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WASHINGTON — The federal government yesterday announced a major overhaul to a decades-old law that governs the return of Native American ancestral remains and artifacts to their tribal nations.  

Department of the Interior Secretary Deb Haaland (Laguna Pueblo) announced final revisions to the 33-year-old Native American Graves Protection and Repatriation Act (NAGPRA) on Dec. 6 at the 2023 White House Tribal Summit in Washington, D.C.

The final rule, nearly three years in the making, expedites and simplifies the process for tribal nations seeking their relatives’ return. The new rule closes a loophole that museums and federally funded institutions have used to retain ancestral remains and burial objects in their collections for years. It also sets a strict five-year deadline for them to re-inventory and return their collections of Native American human remains and burial objects to their present-day tribal nations.

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The new rule is intended to “fix the barriers to repatriation,” said Melanie O’Brien, manager of the National NAGPRA Program that’s responsible for administering the Act on behalf of the Secretary of the Interior. “We’re trying to get back to what Congress intended…that got somehow misunderstood between then and now.” 

The final rule will be published to the federal register in the coming days, according to the Interior Department, and become law 30 days after its date of publication.

Passed by Congress in 1990, NAGPRA is a human rights law that legally compels museums and federal institutions that possess Native American human remains and associated funerary objects to catalog and return those ancestors and belongings within five years to their present-day tribal nations.

Since 1995, museums have reported a collection of more than 208,000 human remains. But in the past 33 years, not even half have been returned. Today, institutions still hold roughly 96,000 human remains, according to the government’s database, in large part because of a loophole in the law. 

The majority of human remains in institutions today have been deemed “culturally unidentifiable” by the institutions that hold them. The law has given the museums decision-making authority to determine kinship and cultural affiliation, and to therefore—in many cases—reject tribal evidence of oral history, geographic affiliation to the area where remains were unearthed, and other traditional knowledge.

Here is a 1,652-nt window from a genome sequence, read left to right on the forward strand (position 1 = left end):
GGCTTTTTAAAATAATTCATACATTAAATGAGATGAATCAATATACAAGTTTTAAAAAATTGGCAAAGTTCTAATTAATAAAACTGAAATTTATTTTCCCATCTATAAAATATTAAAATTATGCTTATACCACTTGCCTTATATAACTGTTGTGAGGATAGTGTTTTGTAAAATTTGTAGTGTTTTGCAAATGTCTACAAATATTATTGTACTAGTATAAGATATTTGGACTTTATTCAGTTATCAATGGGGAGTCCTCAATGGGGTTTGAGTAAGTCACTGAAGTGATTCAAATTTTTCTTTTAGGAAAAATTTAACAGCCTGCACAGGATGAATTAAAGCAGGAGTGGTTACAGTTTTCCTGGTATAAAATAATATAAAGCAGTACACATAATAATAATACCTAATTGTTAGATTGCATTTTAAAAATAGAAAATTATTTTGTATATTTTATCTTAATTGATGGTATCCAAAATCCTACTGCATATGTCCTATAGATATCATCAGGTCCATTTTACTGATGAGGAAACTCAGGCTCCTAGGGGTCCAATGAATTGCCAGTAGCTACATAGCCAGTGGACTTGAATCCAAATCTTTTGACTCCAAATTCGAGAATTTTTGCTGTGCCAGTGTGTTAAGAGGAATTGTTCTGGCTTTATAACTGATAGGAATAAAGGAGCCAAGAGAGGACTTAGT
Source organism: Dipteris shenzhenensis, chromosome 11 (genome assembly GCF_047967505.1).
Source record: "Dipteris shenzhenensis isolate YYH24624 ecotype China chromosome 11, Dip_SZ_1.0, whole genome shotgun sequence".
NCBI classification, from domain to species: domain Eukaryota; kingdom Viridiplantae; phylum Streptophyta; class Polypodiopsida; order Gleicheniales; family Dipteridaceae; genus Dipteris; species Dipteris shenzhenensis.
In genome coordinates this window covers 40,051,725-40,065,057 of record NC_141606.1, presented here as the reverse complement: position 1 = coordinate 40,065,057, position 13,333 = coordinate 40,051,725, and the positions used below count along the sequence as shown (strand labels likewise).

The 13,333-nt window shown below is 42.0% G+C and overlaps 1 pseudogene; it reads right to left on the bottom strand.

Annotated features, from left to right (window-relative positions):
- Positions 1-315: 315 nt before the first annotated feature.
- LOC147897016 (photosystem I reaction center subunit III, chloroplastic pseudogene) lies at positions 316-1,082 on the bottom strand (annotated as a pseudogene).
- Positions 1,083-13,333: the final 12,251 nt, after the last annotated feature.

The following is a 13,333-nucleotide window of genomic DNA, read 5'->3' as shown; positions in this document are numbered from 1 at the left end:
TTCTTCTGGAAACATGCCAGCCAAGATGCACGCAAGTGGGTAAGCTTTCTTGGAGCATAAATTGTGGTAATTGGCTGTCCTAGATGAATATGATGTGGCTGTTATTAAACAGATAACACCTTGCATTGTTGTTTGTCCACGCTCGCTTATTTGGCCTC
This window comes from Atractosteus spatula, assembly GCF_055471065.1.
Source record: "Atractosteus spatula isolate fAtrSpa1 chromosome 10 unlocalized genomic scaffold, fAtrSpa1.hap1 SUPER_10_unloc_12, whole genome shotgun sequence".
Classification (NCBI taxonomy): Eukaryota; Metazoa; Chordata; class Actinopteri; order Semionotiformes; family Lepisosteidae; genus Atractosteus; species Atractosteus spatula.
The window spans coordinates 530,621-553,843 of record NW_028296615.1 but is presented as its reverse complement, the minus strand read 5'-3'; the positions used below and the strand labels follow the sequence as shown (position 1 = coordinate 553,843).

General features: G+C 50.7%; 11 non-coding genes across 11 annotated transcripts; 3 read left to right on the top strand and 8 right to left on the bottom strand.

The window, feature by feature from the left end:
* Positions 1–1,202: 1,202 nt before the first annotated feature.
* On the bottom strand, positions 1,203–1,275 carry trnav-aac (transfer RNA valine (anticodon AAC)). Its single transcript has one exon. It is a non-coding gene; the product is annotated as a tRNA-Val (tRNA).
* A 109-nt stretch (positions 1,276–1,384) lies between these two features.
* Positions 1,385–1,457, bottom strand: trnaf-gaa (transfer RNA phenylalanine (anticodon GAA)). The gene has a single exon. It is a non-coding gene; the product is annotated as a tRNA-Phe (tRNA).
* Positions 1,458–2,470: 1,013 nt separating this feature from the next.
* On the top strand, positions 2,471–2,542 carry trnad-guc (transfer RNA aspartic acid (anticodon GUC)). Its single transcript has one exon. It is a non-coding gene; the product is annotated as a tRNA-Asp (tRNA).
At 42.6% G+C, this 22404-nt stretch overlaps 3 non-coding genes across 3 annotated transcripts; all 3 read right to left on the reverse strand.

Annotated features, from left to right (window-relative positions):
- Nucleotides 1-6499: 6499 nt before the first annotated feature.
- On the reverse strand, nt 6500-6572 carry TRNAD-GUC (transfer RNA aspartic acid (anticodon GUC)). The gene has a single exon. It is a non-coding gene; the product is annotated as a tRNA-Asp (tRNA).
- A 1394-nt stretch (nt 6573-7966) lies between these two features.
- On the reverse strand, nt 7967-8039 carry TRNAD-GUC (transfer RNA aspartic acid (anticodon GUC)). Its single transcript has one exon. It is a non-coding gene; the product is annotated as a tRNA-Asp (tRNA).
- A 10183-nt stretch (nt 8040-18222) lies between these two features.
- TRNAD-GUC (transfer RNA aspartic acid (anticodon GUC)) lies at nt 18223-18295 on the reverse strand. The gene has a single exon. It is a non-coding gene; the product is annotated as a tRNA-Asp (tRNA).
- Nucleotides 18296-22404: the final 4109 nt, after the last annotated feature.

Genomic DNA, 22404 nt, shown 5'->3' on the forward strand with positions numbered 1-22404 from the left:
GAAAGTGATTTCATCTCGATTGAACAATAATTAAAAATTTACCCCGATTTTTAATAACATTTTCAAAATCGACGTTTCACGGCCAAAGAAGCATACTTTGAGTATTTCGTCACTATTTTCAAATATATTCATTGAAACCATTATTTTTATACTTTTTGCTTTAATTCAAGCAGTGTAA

Removing barriers to repatriation became a priority of the Interior Department when Haaland and Assistant Secretary of the Interior Bryan Newland (Bay Mills Community) took office in March 2021. Assistant Secretary Newland and Shannon Estenoz, assistant secretary for Fish and Wildlife and Parks, led initial consultation on the draft proposal with 71 Native Nations in the summer of 2021, and received more than 700 specific comments on the proposed changes.

Although there have been small changes to the law over the years, the new change is the first total revision in the law’s three-decade history, according to O’Brien, the national NAGPRA manager.

Key changes to the law include: shifting the onus of initiating consultation from tribal nations to museums and institutions; requiring deference to the Indigenous knowledge of lineal descendants and tribes; eliminating the term “culturally unidentifiable” that’s kept ancestors and their belongings in museums’ possession for decades; and setting the clock for five years for museums and federal agencies to re-inventory their collections and consult with tribes for return. 

Additionally, the new law will require museums and federal agencies to “require free, prior, and informed consent before any exhibition of, access to, or research on human remains or cultural items.”